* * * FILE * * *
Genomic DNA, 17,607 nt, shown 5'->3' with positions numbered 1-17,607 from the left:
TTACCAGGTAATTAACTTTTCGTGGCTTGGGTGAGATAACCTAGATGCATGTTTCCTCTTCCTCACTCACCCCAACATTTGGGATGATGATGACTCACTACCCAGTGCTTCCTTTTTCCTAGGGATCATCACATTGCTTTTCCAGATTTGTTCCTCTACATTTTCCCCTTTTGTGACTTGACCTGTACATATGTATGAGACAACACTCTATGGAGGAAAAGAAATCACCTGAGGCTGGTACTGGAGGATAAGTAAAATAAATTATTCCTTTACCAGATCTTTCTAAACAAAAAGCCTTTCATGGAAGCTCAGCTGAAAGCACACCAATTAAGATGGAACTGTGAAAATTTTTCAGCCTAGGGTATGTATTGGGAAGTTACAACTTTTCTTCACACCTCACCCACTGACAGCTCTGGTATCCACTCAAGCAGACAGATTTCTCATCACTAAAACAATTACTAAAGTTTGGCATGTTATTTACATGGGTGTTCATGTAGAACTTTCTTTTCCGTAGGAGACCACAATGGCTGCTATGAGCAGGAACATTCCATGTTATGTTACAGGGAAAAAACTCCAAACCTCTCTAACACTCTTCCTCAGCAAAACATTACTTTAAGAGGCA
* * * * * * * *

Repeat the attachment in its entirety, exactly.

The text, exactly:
Genomic DNA, 17,607 nt, shown 5'->3' with positions numbered 1-17,607 from the left:
TTACCAGGTAATTAACTTTTCGTGGCTTGGGTGAGATAACCTAGATGCATGTTTCCTCTTCCTCACTCACCCCAACATTTGGGATGATGATGACTCACTACCCAGTGCTTCCTTTTTCCTAGGGATCATCACATTGCTTTTCCAGATTTGTTCCTCTACATTTTCCCCTTTTGTGACTTGACCTGTACATATGTATGAGACAACACTCTATGGAGGAAAAGAAATCACCTGAGGCTGGTACTGGAGGATAAGTAAAATAAATTATTCCTTTACCAGATCTTTCTAAACAAAAAGCCTTTCATGGAAGCTCAGCTGAAAGCACACCAATTAAGATGGAACTGTGAAAATTTTTCAGCCTAGGGTATGTATTGGGAAGTTACAACTTTTCTTCACACCTCACCCACTGACAGCTCTGGTATCCACTCAAGCAGACAGATTTCTCATCACTAAAACAATTACTAAAGTTTGGCATGTTATTTACATGGGTGTTCATGTAGAACTTTCTTTTCCGTAGGAGACCACAATGGCTGCTATGAGCAGGAACATTCCATGTTATGTTACAGGGAAAAAACTCCAAACCTCTCTAACACTCTTCCTCAGCAAAACATTACTTTAAGAGGCA